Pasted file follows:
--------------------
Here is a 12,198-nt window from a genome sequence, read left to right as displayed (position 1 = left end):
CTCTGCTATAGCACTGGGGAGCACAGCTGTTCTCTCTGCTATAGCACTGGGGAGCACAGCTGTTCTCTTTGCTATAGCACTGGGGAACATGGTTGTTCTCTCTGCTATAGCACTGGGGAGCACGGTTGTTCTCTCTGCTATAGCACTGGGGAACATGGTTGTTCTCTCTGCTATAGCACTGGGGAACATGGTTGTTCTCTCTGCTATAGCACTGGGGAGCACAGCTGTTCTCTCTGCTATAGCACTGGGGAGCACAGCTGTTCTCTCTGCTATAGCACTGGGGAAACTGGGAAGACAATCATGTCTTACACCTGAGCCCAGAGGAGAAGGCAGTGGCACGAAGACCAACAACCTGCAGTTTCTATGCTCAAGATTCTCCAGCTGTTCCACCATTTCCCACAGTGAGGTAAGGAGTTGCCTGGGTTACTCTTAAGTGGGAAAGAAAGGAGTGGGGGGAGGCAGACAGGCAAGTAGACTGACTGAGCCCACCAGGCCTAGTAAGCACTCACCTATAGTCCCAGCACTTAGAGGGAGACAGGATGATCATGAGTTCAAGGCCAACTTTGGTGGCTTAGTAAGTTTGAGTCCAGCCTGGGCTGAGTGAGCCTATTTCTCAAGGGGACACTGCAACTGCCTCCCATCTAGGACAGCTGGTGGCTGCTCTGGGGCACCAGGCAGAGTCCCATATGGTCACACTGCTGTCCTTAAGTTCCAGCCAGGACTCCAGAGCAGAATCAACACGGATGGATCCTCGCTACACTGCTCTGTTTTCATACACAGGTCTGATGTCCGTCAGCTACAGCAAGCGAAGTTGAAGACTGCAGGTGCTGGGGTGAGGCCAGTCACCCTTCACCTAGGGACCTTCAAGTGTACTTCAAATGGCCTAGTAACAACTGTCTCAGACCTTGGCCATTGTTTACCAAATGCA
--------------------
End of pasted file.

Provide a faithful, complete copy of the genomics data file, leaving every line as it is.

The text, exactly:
Here is a 12,198-nt window from a genome sequence, read left to right as displayed (position 1 = left end):
CTCTGCTATAGCACTGGGGAGCACAGCTGTTCTCTCTGCTATAGCACTGGGGAGCACAGCTGTTCTCTTTGCTATAGCACTGGGGAACATGGTTGTTCTCTCTGCTATAGCACTGGGGAGCACGGTTGTTCTCTCTGCTATAGCACTGGGGAACATGGTTGTTCTCTCTGCTATAGCACTGGGGAACATGGTTGTTCTCTCTGCTATAGCACTGGGGAGCACAGCTGTTCTCTCTGCTATAGCACTGGGGAGCACAGCTGTTCTCTCTGCTATAGCACTGGGGAAACTGGGAAGACAATCATGTCTTACACCTGAGCCCAGAGGAGAAGGCAGTGGCACGAAGACCAACAACCTGCAGTTTCTATGCTCAAGATTCTCCAGCTGTTCCACCATTTCCCACAGTGAGGTAAGGAGTTGCCTGGGTTACTCTTAAGTGGGAAAGAAAGGAGTGGGGGGAGGCAGACAGGCAAGTAGACTGACTGAGCCCACCAGGCCTAGTAAGCACTCACCTATAGTCCCAGCACTTAGAGGGAGACAGGATGATCATGAGTTCAAGGCCAACTTTGGTGGCTTAGTAAGTTTGAGTCCAGCCTGGGCTGAGTGAGCCTATTTCTCAAGGGGACACTGCAACTGCCTCCCATCTAGGACAGCTGGTGGCTGCTCTGGGGCACCAGGCAGAGTCCCATATGGTCACACTGCTGTCCTTAAGTTCCAGCCAGGACTCCAGAGCAGAATCAACACGGATGGATCCTCGCTACACTGCTCTGTTTTCATACACAGGTCTGATGTCCGTCAGCTACAGCAAGCGAAGTTGAAGACTGCAGGTGCTGGGGTGAGGCCAGTCACCCTTCACCTAGGGACCTTCAAGTGTACTTCAAATGGCCTAGTAACAACTGTCTCAGACCTTGGCCATTGTTTACCAAATGCA